Vietnam Creates New Saola Preserve for Asian UnicornApr 19th, 2011 | By Roy Rasmussen | Category: Science and Nature
Vietnam has set aside a new preserve for the rare saola, known as the Asian unicorn, the World Wildlife Fund for Nature (WWF) announced Thursday. Quang Nam’s People Committee agreed to the Forestry Protection Department creating a Saola Natural Reserve in the Annamite Range of mountains along the border between Vietnam and Laos.
Saola (pronounced “sow-la”) is a word from a Vietnamese dialect that means “spinning-wheel post horn,” sometimes translated into English as “spindle-horned,” referring to the animal’s horns. The Hmong people of Laos also call the saola the saht-supahp, meaning “the polite animal,” referring to the creature’s quiet habits.
The saola is also called the Vu Quang ox, named for its discovery in the Vu Quang Nature Reserve in the Vu Quang forest of Vietnam. It is a member of the bovine subfamily of mammals, which includes cattle, yaks, and antelope.
The saola looks like a small deer with short legs. It stands less than three feet tall at the shoulder and weighs approximately 200 pounds. It has horns that curve slightly back and grow to about 20 inches. Its coat is dark brown with a black stripe down the back. Its face has white vertical stripes down the sides of the eyebrows and white splotches on the nose and cheeks. Saola have large scent glands, among the largest of any living mammal, which they use to mark territory.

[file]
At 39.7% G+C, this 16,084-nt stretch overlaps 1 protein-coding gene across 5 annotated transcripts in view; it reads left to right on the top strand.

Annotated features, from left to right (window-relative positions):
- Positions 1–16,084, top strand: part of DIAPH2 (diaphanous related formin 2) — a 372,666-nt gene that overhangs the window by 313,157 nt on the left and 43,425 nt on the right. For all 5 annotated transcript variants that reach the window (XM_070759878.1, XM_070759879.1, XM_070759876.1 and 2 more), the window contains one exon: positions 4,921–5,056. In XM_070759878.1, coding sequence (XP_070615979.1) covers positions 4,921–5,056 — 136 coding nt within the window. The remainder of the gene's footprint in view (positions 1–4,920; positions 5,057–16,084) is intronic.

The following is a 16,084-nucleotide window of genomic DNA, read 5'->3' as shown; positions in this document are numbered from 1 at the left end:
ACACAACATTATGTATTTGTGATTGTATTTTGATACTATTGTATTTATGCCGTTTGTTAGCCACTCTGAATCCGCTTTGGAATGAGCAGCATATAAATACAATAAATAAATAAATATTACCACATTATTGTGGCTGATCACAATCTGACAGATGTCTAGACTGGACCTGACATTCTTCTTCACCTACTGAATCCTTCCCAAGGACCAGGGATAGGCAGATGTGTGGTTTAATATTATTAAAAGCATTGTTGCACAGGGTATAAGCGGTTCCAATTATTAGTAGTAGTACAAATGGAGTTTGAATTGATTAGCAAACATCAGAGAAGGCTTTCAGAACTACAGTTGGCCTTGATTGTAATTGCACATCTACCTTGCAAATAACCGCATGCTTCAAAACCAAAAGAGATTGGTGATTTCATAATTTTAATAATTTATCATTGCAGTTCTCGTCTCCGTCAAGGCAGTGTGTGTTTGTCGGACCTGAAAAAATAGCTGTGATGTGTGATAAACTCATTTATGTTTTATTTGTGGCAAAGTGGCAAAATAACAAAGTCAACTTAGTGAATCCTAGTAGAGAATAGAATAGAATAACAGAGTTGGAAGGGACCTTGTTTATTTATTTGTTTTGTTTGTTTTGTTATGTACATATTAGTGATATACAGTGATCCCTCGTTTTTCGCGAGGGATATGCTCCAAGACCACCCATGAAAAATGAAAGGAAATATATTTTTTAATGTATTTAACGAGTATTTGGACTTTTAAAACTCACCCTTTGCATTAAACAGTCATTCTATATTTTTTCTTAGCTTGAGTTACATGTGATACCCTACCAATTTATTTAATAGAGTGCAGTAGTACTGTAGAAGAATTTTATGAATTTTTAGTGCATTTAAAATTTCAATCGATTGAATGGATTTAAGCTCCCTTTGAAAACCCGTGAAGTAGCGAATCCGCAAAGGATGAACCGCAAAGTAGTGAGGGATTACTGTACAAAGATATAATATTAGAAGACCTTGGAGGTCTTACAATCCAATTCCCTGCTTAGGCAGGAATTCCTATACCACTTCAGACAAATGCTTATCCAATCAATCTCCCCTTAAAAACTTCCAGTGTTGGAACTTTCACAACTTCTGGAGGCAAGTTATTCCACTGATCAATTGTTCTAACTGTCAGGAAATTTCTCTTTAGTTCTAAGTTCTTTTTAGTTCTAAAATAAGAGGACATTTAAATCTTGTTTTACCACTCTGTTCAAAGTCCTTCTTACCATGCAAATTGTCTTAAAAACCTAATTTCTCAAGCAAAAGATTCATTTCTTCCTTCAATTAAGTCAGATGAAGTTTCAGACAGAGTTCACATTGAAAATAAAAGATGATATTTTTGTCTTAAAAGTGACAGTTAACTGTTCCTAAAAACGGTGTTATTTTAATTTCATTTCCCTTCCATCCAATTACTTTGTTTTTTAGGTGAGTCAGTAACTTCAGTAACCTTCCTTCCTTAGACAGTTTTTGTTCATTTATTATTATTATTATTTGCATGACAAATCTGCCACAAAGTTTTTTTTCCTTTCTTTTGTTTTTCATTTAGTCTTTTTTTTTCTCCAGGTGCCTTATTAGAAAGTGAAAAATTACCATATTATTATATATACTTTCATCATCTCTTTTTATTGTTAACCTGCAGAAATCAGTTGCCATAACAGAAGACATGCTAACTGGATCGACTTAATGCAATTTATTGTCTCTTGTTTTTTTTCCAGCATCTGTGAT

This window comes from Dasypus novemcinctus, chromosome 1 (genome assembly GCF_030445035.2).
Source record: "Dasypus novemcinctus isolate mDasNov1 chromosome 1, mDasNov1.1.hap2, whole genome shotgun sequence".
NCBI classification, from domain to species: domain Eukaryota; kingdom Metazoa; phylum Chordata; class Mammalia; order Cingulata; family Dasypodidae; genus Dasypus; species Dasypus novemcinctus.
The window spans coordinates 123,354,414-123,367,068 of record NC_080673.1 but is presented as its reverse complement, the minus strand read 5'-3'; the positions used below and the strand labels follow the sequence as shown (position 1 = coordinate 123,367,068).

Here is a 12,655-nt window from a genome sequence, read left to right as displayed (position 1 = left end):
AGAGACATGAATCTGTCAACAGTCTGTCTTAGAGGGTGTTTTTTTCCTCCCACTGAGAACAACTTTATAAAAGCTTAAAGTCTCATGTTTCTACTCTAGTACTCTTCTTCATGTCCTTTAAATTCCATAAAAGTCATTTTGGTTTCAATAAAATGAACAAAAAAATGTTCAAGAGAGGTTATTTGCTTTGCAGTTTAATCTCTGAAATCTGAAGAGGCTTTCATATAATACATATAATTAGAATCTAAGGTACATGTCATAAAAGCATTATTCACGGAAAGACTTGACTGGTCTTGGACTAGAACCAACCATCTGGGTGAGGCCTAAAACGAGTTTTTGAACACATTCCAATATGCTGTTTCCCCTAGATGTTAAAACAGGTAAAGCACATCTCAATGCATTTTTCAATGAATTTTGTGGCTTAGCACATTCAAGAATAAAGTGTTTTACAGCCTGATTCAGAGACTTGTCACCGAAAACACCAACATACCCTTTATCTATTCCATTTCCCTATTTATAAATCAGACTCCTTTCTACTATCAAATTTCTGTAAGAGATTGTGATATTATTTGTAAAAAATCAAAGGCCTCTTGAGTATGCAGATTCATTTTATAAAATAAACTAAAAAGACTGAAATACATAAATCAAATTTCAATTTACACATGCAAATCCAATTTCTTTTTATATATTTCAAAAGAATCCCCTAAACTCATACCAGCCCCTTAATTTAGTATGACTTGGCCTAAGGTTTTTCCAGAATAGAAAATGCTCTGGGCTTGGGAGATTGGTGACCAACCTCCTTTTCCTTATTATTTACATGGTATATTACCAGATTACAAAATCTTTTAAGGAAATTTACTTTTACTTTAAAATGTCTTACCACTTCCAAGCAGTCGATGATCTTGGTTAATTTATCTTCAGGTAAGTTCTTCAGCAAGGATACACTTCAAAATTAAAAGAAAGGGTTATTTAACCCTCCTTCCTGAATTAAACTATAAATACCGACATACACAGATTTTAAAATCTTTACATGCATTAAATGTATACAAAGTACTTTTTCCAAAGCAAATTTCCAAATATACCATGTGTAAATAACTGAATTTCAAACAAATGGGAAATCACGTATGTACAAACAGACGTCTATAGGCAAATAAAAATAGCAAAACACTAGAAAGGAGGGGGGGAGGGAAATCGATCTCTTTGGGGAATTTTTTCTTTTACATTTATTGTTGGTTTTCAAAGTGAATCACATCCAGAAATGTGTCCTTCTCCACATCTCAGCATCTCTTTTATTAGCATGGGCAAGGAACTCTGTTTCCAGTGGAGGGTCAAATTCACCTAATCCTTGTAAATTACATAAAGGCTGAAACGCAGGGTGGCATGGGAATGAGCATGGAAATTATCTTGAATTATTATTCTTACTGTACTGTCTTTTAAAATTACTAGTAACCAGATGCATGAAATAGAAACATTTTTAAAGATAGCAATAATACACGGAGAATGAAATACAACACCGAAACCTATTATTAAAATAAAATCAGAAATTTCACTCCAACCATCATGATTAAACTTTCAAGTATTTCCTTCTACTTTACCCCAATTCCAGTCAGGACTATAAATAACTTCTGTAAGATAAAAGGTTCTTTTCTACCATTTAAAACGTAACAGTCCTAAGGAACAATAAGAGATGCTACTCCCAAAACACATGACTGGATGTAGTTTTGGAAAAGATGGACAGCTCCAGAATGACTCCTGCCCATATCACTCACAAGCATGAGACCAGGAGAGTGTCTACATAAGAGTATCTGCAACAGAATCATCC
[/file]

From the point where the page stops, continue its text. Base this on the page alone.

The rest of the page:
Saola eat small leafy plants, such as fig leaves and stems that grow along rivers. They usually travel in groups of two or three. They are shy and never enter cultivated fields or come near villages.
The saola is one of the rarest mammals. It is found only in the Annamite Range of Vietnam and Laos, where other rare species of antelope and deer live. It was not discovered until 1992, when a joint survey of the Ministry of Forestry and the World Wide Fund for Nature found its remains in the Vu Quang Nature Reserve. It was the first discovery of a new large mammal since 1936, the same year the last known thylacine died. It took nearly two more decades for scientists to observe a live specimen. A saola was captured live in 2010, but died in captivity.
So far all captured saola have died. Scientists estimate that only a few hundred exist in the wild. Since the species was discovered, the WWF has worked with Vietnamese scientists and officials to promote its protection. Several saola reserves have now been established.